Vol. 11 / January 2008 /  Shvat 5768                       A JOURNAL OF POLITICS AND THE ARTS


The Truth in Statistics1

Anita Tucker

A Jerusalem Post article headline from just one year ago, reported, “Gov’t: 75% of Gaza Evacuees Have Jobs”.2 At the time it was wishful thinking but was more likely a cover-up for the shocking reality.

One year later, one of the former Gush Katif farmers’ reactions remains the same:

A drop of simple kindness and morality needs to be added to the official equations when it comes to creating figures for the next government “statistical” report. People out there are suffering!

The government statistics brought out in the article that appeared one year ago in The Jerusalem Post, quote figures that were (and remain) very far indeed from reality.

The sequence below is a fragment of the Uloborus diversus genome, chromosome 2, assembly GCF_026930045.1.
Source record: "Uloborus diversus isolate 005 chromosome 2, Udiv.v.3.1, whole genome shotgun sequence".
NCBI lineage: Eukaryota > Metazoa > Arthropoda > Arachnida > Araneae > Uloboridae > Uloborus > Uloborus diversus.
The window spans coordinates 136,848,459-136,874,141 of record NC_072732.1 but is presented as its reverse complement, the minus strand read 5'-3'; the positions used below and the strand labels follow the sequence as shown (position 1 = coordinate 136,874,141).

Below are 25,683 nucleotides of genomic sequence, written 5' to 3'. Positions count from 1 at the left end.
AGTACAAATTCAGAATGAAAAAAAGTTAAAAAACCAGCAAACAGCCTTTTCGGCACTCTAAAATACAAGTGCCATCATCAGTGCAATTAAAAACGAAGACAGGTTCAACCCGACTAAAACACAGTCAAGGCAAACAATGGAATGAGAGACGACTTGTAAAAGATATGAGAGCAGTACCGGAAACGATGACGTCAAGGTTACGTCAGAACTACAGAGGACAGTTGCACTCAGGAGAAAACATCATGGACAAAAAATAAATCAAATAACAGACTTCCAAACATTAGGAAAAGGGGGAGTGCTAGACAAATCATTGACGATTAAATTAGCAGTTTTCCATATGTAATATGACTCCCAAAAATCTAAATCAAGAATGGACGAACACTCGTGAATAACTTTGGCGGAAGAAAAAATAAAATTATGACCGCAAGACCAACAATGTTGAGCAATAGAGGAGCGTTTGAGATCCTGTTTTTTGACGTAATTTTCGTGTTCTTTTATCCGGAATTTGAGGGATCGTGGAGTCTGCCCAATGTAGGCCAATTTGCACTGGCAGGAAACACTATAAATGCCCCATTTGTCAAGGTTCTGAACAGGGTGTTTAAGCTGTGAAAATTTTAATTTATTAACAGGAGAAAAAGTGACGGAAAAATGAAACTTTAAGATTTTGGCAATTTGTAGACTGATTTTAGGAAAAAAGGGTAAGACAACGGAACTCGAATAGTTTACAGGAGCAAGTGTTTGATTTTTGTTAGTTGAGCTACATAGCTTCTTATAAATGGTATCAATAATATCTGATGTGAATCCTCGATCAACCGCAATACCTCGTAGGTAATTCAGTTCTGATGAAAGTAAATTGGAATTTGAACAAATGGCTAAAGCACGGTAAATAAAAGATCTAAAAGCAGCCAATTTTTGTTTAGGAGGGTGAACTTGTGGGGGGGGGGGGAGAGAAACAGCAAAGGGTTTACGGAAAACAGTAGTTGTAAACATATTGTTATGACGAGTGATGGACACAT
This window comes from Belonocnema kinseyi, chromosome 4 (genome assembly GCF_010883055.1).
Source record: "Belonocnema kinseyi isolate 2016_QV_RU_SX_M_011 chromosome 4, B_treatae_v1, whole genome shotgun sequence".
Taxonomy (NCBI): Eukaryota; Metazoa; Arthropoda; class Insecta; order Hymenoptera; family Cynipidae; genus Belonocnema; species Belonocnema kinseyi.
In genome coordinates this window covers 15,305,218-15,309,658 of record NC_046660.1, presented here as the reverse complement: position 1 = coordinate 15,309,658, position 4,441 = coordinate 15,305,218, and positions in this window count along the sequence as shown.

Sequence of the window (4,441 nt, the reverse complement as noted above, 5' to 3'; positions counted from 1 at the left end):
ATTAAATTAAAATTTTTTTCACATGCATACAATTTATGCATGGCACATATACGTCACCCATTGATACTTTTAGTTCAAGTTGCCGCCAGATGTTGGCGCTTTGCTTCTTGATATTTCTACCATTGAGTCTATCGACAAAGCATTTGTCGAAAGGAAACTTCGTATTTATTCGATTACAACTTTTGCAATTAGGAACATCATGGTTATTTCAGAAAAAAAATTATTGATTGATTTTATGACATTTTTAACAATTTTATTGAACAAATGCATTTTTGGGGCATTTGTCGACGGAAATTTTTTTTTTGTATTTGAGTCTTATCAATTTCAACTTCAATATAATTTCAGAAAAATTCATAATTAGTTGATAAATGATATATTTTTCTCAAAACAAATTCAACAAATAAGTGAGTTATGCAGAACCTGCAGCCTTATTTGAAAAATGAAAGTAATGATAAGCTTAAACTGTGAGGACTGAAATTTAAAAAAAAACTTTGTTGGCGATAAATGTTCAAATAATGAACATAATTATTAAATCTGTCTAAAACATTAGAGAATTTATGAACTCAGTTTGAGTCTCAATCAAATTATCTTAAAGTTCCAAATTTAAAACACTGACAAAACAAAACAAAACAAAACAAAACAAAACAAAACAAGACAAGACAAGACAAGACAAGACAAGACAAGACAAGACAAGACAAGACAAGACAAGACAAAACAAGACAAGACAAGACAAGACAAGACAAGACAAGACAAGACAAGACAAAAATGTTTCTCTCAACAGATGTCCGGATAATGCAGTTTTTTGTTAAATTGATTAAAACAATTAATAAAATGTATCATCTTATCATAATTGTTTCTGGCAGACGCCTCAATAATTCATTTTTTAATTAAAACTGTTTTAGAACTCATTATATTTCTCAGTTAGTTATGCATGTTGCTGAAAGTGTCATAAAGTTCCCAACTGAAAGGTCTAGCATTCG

Visiting the temporary sites and learning the individual stories can help reveal the on site truth to all who care to make such visits.

There are many former employees of the Hof Aza Regional Council who were put out of work on pensions of approximately 1,200 NIS a month and at the ages of over 40 and 50, cannot find other jobs.

“Statistically”, they are apparently not considered “unemployed” as they are receiving a pension.

Farmers who are not working may not, according to these “statistics”, be unemployed because they were not previously employed but business owners.

Farmers, like myself, who have reached the appropriate age (61 for women) and have, since the expulsion, begun to receive National Security “old age insurance” are also not included in the “statistics”. In Gush Katif, I might have managed my farm for many more years.